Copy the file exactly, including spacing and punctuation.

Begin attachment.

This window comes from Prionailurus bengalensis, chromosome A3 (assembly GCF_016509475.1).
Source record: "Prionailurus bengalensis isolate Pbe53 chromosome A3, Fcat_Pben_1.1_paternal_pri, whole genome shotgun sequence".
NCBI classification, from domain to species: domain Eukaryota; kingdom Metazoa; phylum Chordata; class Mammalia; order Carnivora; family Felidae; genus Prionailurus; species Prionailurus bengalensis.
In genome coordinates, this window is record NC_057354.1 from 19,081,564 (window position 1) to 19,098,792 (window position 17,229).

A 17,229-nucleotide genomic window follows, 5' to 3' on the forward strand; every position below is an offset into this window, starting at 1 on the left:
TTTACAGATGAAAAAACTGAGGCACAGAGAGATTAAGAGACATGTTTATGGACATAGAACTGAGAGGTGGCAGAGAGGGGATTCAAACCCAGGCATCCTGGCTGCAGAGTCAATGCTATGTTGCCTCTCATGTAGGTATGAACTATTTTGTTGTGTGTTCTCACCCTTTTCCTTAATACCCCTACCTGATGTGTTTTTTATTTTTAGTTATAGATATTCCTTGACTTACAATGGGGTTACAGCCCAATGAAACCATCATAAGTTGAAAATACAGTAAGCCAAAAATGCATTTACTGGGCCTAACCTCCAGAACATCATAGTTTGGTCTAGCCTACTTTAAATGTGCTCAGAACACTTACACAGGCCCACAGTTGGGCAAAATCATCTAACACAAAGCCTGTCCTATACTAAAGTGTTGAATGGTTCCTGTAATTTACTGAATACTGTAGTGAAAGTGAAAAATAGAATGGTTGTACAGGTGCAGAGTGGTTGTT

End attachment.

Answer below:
This window comes from Prionailurus bengalensis, chromosome A3 (assembly GCF_016509475.1).
Source record: "Prionailurus bengalensis isolate Pbe53 chromosome A3, Fcat_Pben_1.1_paternal_pri, whole genome shotgun sequence".
NCBI classification, from domain to species: domain Eukaryota; kingdom Metazoa; phylum Chordata; class Mammalia; order Carnivora; family Felidae; genus Prionailurus; species Prionailurus bengalensis.
In genome coordinates, this window is record NC_057354.1 from 19,081,564 (window position 1) to 19,098,792 (window position 17,229).

A 17,229-nucleotide genomic window follows, 5' to 3' on the forward strand; every position below is an offset into this window, starting at 1 on the left:
TTTACAGATGAAAAAACTGAGGCACAGAGAGATTAAGAGACATGTTTATGGACATAGAACTGAGAGGTGGCAGAGAGGGGATTCAAACCCAGGCATCCTGGCTGCAGAGTCAATGCTATGTTGCCTCTCATGTAGGTATGAACTATTTTGTTGTGTGTTCTCACCCTTTTCCTTAATACCCCTACCTGATGTGTTTTTTATTTTTAGTTATAGATATTCCTTGACTTACAATGGGGTTACAGCCCAATGAAACCATCATAAGTTGAAAATACAGTAAGCCAAAAATGCATTTACTGGGCCTAACCTCCAGAACATCATAGTTTGGTCTAGCCTACTTTAAATGTGCTCAGAACACTTACACAGGCCCACAGTTGGGCAAAATCATCTAACACAAAGCCTGTCCTATACTAAAGTGTTGAATGGTTCCTGTAATTTACTGAATACTGTAGTGAAAGTGAAAAATAGAATGGTTGTACAGGTGCAGAGTGGTTGTT